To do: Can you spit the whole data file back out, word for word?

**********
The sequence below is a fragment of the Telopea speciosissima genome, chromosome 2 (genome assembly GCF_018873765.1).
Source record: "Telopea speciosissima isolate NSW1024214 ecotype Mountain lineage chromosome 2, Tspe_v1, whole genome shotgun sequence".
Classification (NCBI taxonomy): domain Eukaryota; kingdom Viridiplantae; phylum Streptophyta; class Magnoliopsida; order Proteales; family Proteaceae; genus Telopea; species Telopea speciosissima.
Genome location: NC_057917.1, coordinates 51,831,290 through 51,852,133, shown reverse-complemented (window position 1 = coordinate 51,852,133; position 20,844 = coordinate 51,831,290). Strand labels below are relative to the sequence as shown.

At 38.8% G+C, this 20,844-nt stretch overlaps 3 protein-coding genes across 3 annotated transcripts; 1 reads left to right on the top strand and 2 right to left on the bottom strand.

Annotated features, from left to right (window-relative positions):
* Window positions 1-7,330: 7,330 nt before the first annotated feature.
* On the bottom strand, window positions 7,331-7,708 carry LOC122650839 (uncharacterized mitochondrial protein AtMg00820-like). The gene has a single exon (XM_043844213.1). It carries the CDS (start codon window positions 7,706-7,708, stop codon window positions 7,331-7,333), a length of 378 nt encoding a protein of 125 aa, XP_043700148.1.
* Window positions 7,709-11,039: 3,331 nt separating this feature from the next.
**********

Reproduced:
The sequence below is a fragment of the Telopea speciosissima genome, chromosome 2 (genome assembly GCF_018873765.1).
Source record: "Telopea speciosissima isolate NSW1024214 ecotype Mountain lineage chromosome 2, Tspe_v1, whole genome shotgun sequence".
Classification (NCBI taxonomy): domain Eukaryota; kingdom Viridiplantae; phylum Streptophyta; class Magnoliopsida; order Proteales; family Proteaceae; genus Telopea; species Telopea speciosissima.
Genome location: NC_057917.1, coordinates 51,831,290 through 51,852,133, shown reverse-complemented (window position 1 = coordinate 51,852,133; position 20,844 = coordinate 51,831,290). Strand labels below are relative to the sequence as shown.

At 38.8% G+C, this 20,844-nt stretch overlaps 3 protein-coding genes across 3 annotated transcripts; 1 reads left to right on the top strand and 2 right to left on the bottom strand.

Annotated features, from left to right (window-relative positions):
* Window positions 1-7,330: 7,330 nt before the first annotated feature.
* On the bottom strand, window positions 7,331-7,708 carry LOC122650839 (uncharacterized mitochondrial protein AtMg00820-like). The gene has a single exon (XM_043844213.1). It carries the CDS (start codon window positions 7,706-7,708, stop codon window positions 7,331-7,333), a length of 378 nt encoding a protein of 125 aa, XP_043700148.1.
* Window positions 7,709-11,039: 3,331 nt separating this feature from the next.